In the past we have discussed the intersections between affect, cognition and language. In the article Cognition and Relatedness, we explored the importance of the infant/child’s relatedness in enhancing cognitive development. In this article, we will examine some recent findings highlighting infants’ early cognitive capacities. This is not intended as a comprehensive review, but rather as examples of infants’ abilities. In addition, this material is presented in order to emphasize the importance of enhancing the affect of interest in the service of cognition.
Early Cognitive Processes
Alison Gopnik, Ph.D., is at the center of highlighting our understanding of how babies and young children think and learn. “Even the youngest children know, experience, and learn far more than scientists ever thought possible,” she notes (2010, p. 76). Alison, with her co-authors Andrew Meltzoff and Patricia Kuhl, wrote an engaging book on these issues, titled The Scientist in the Crib: Minds, Brains, and How Children Learn. The authors discuss a variety of studies she and her colleagues have conducted over the years to show what goes on in the minds of infants and small children.
For instance, they found that: 18-month-olds can understand preferences in other people which differ from their own (“I might want one thing, whereas you want another” — the beginnings of empathy); babies understand the relation between a statistical sample and a population, and young children use statistical evidence and experiments to determine cause and effect. Daniel Stern notes: “From birth on, there appears to be a central tendency to form and test hypotheses about what is occurring in the world. Infants are constantly ‘evaluating’ in the sense of asking, is this different from or the same as that?” (1985, p. 42).
Here is a brief look at some of these experiments. Gopnik and her colleagues wondered if 18-month-olds (toddlers) could understand that “I might want one thing, whereas you want another” (2010, p. 78). How did they explore this?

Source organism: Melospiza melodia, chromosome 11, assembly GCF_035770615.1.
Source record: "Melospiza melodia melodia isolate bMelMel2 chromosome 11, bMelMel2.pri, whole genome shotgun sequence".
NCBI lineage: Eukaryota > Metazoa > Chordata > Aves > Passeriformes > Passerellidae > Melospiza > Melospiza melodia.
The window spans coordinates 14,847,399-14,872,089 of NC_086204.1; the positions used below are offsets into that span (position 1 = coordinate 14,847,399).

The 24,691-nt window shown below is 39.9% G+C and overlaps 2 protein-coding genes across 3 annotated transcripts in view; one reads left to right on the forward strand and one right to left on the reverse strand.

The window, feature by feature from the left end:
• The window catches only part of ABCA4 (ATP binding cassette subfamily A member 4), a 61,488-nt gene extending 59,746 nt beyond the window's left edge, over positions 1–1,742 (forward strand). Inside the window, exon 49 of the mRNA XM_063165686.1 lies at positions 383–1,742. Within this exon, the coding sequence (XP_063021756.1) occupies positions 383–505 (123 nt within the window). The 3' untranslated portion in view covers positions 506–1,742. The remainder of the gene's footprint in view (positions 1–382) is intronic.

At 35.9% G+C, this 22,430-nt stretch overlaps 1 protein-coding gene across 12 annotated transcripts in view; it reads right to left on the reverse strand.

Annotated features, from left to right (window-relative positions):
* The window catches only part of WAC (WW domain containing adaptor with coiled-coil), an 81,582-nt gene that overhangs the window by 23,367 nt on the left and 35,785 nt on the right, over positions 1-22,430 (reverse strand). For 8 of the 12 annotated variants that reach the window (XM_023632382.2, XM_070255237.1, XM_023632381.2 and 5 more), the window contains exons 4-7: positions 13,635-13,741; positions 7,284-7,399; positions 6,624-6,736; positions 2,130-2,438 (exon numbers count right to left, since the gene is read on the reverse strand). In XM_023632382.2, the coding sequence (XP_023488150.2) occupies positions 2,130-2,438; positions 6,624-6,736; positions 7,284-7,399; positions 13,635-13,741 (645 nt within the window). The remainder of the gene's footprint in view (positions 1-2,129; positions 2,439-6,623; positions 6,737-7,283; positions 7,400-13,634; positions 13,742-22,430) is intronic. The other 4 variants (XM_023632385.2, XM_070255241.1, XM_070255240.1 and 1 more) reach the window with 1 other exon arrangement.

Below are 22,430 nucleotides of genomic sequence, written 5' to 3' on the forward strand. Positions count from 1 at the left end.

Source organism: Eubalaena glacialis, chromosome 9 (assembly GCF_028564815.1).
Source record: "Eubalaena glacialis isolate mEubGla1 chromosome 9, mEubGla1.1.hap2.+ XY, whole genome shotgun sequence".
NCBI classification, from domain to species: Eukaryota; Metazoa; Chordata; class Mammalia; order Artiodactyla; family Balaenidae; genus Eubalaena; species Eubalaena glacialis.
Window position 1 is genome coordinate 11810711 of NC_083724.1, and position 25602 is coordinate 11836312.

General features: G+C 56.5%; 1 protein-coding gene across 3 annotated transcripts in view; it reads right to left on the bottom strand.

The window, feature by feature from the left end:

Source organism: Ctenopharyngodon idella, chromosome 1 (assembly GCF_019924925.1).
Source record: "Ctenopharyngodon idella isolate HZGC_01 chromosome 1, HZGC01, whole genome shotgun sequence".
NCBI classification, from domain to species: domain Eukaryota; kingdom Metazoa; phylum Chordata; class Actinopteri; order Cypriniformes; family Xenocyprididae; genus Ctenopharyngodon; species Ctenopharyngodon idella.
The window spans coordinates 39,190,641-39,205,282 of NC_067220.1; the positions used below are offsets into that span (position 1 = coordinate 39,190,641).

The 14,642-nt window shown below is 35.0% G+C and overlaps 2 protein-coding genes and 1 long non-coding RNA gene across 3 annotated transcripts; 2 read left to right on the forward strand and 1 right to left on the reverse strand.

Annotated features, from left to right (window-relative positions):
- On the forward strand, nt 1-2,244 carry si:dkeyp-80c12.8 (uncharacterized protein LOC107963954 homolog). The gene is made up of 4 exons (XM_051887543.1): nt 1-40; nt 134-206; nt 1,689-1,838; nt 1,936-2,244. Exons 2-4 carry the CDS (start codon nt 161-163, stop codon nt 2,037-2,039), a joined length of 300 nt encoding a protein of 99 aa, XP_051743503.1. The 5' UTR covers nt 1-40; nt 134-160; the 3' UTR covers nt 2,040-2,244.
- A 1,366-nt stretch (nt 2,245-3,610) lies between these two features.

“An experimenter showed…18-month-olds a bowl of raw broccoli and a bowl of Goldfish crackers and then tasted some of each, making either a disgusted face or a happy face. Then she put her hand out and asked, “Could you give me some?” The 18-month-olds gave her broccoli when she acted as if she like it, even though they would not choose it for themselves” (p. 78).
This would suggest the toddlers had the capacity to understand another person’s perspective. Gopnik also studied 14-month-olds—and these younger children always gave the experimenter the Goldfish crackers! This suggests a developmental change as the child gets older.
Babies also seem to understand the relation between a statistical sample and a population. In one study, an experimenter
“showed eight-month-old babies…a box full of mixed-up Ping-Pong balls: for instance, 80 percent white and 20 percent red. The experimenter would then take out five balls, seemingly at random. The babies were more surprised (that is, they looked longer and more intently at the scene) when the experimenter pulled four red balls and one white one out of the box—an improbable outcome—than when she pulled out four white balls and one red one” (p. 78).
Other experiments showed how preschoolers used probabilities to see how a machine worked.
“We repeatedly put one of the two blocks on the machine. The machine lit up two out of three times with the yellow block but only two out of six times for the blue one. Then we gave the children the blocks and asked them to light up the machine. These children, who could not yet add or subtract, were more likely to put the high-probability yellow block on the machine” (p. 79).
Interestingly, in some studies children were actually better than adults in considering unusual possibilities and correctly finding the causal patterns. Gopnik and her colleagues showed four-year-olds and adults a machine
“that worked in odd way, requiring two blocks on it together to make it go. The four-year-olds were better than the adults at grasping this unusual causal structure. The adults seemed to rely more on their prior knowledge that things usually do not work that way, even though the evidence implied otherwise for the machine in front of them” (p. 80).